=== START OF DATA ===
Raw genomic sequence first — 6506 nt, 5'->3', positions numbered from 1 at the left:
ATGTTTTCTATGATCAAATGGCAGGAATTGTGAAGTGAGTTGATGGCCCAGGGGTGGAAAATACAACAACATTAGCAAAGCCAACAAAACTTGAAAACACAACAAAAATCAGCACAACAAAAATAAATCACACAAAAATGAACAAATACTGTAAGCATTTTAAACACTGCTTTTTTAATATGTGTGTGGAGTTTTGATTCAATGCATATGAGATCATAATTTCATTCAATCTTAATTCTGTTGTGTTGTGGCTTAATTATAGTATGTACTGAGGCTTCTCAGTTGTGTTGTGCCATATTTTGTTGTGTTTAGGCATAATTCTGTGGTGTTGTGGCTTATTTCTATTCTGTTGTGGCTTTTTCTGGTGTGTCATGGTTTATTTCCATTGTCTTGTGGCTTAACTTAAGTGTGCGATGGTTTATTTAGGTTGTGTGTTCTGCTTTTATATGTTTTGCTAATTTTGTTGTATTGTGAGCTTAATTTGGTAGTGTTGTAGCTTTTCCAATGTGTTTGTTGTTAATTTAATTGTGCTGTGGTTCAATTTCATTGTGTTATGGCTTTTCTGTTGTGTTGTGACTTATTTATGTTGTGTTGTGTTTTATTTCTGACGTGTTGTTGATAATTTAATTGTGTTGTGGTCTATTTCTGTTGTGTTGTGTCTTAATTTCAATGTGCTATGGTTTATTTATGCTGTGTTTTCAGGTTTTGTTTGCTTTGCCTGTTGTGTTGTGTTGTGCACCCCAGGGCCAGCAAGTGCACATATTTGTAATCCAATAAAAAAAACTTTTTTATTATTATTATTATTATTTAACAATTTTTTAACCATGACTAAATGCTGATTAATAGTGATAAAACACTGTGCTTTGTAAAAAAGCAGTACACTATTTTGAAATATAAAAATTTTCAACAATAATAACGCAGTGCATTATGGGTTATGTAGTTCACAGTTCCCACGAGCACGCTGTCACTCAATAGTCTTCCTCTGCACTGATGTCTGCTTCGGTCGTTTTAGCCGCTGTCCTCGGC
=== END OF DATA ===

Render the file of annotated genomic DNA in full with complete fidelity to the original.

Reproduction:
Raw genomic sequence first — 6506 nt, 5'->3', positions numbered from 1 at the left:
ATGTTTTCTATGATCAAATGGCAGGAATTGTGAAGTGAGTTGATGGCCCAGGGGTGGAAAATACAACAACATTAGCAAAGCCAACAAAACTTGAAAACACAACAAAAATCAGCACAACAAAAATAAATCACACAAAAATGAACAAATACTGTAAGCATTTTAAACACTGCTTTTTTAATATGTGTGTGGAGTTTTGATTCAATGCATATGAGATCATAATTTCATTCAATCTTAATTCTGTTGTGTTGTGGCTTAATTATAGTATGTACTGAGGCTTCTCAGTTGTGTTGTGCCATATTTTGTTGTGTTTAGGCATAATTCTGTGGTGTTGTGGCTTATTTCTATTCTGTTGTGGCTTTTTCTGGTGTGTCATGGTTTATTTCCATTGTCTTGTGGCTTAACTTAAGTGTGCGATGGTTTATTTAGGTTGTGTGTTCTGCTTTTATATGTTTTGCTAATTTTGTTGTATTGTGAGCTTAATTTGGTAGTGTTGTAGCTTTTCCAATGTGTTTGTTGTTAATTTAATTGTGCTGTGGTTCAATTTCATTGTGTTATGGCTTTTCTGTTGTGTTGTGACTTATTTATGTTGTGTTGTGTTTTATTTCTGACGTGTTGTTGATAATTTAATTGTGTTGTGGTCTATTTCTGTTGTGTTGTGTCTTAATTTCAATGTGCTATGGTTTATTTATGCTGTGTTTTCAGGTTTTGTTTGCTTTGCCTGTTGTGTTGTGTTGTGCACCCCAGGGCCAGCAAGTGCACATATTTGTAATCCAATAAAAAAAACTTTTTTATTATTATTATTATTATTTAACAATTTTTTAACCATGACTAAATGCTGATTAATAGTGATAAAACACTGTGCTTTGTAAAAAAGCAGTACACTATTTTGAAATATAAAAATTTTCAACAATAATAACGCAGTGCATTATGGGTTATGTAGTTCACAGTTCCCACGAGCACGCTGTCACTCAATAGTCTTCCTCTGCACTGATGTCTGCTTCGGTCGTTTTAGCCGCTGTCCTCGGC